Virtually all of these stories of major chart leaps are essentially strange circumstances, with this single being no exception. First heard as a track on the first version of David Guetta’s One Love album, the song originally called Gettin’ Over was prepared for release as its second official single in a brand new version, adding vocals from both LMFAO and Fergie to those of original singer Chris Willis for the occasion. Despite the video and the pre-release airplay for the hit featuring the new Gettin’ Over You recording, keen purchasers still snapped up the original album version in the weeks preceding its release, resulting in the album cut charting at Number 41 in early June 2010. By now the singles chart was no longer about product, just the songs and as far as the chart database was concerned a new mix of a track (regardless of added vocals) simply inherited the chart run of the original version. The result was a 41-1 leap to the top of the charts for the Frenchman and collaborators as the third single in chart history to climb from outside the Top 40.

2011: Adele – Someone Like You

Just for a change though, the Adele track was nothing to do with remixes, imports or release leaks. Just a sudden explosion of public demand. Her legendary album 21 was released in late January 2011, a week after its first single Rolling In The Deep had charted at Number 2. Clearly one of the standout tracks from the album, the heartbreaking ballad Someone Like You had already arrived for a chart wander of its own, cherrypicked sales leading it to land at Number 36, climb three places the following week and then subsequently drop to Number 47. It was there it sat during the week of the 2011 Brit Awards, at which Adele would be one of the featured performers. With tears in his eyes even before she started, James Corden introduced the performance as something guaranteed to be special and in front of a spellbound auditorium, Adele made the first public performance of the track by which she would always be defined. For those watching at home, the effect was almost as stunning. Within hours of the ceremony airing on television, the track had shot up the iTunes chart and continued to sell in huge numbers for the rest of the week. Maybe it was always planned to be a single anyway, but spontaneously and with a great deal of goodwill and love, Someone Like You shoulder barged its way to the top of the singles chart, in the process registering a 47-1 climb, at the time the second biggest jump to Number One in chart history.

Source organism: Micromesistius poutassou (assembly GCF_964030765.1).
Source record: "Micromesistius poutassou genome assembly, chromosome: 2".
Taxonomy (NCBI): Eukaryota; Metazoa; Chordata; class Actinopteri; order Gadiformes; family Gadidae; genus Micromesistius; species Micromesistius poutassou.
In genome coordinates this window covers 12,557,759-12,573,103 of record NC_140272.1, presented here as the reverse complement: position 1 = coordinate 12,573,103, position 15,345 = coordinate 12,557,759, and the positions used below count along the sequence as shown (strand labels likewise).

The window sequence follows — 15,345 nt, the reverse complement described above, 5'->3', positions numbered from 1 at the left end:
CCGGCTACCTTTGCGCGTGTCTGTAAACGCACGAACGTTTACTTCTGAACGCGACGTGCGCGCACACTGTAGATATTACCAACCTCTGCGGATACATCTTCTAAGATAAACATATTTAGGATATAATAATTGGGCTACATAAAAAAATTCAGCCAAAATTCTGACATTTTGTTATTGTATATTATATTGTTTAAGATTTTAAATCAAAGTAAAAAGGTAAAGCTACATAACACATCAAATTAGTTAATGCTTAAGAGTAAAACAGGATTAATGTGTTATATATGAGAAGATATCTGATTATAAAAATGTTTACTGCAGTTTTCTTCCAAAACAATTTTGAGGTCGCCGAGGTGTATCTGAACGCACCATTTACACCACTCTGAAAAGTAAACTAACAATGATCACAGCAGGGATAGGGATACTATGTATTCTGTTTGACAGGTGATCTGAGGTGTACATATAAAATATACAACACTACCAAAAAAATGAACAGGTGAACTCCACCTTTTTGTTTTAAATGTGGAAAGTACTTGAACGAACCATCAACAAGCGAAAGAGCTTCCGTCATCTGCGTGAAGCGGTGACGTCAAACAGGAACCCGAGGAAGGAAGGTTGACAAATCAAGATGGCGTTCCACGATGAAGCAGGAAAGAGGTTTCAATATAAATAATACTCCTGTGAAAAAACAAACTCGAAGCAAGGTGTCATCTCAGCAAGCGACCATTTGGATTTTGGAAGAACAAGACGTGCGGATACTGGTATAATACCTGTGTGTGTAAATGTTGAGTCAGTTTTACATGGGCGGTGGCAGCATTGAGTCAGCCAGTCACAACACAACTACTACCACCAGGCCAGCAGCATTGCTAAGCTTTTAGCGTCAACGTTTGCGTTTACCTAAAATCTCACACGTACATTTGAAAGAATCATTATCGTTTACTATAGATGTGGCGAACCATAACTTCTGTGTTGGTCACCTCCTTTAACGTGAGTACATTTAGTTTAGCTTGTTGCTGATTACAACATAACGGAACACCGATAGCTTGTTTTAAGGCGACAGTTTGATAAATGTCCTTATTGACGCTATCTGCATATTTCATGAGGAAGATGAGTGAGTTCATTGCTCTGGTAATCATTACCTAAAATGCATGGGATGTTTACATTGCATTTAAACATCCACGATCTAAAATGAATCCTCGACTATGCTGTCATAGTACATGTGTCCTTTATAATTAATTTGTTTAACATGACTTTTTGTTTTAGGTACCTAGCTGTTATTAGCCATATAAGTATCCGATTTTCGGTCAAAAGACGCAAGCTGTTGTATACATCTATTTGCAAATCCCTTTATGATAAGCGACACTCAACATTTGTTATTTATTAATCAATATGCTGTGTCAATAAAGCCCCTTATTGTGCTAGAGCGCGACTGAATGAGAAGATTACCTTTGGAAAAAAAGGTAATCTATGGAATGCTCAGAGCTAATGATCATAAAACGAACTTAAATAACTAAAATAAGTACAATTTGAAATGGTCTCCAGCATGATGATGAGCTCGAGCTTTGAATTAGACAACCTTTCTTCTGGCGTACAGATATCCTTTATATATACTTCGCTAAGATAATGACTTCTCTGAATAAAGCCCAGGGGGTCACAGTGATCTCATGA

Which all naturally enough brings us to the present day and this week’s 52-1 jump by Nico & Vinz with Am I Wrong. Their leap is due to an entirely new set of circumstances, a single available for streaming several weeks ahead of its for-purchase release and under the brand new chart rules eligible to chart even on those terms. These are very early days and record labels are understandably cautious about making songs available to legally stream on-demand before anyone can buy them – after all, will people really buy songs in such numbers if they have already played it to death in the weeks before? Inevitably where Nico & Vinz lead, others will follow and whilst the streaming market continues to lag behind that of the download one it is inevitable we will see more and more big hits start their chart life as low-level streaming hits before exploding into life when fully released. We could be about to repeat the flurry of giant leaps last seen in 2006-8 and who knows, maybe more additions to the list of extra-Top 40 fliers.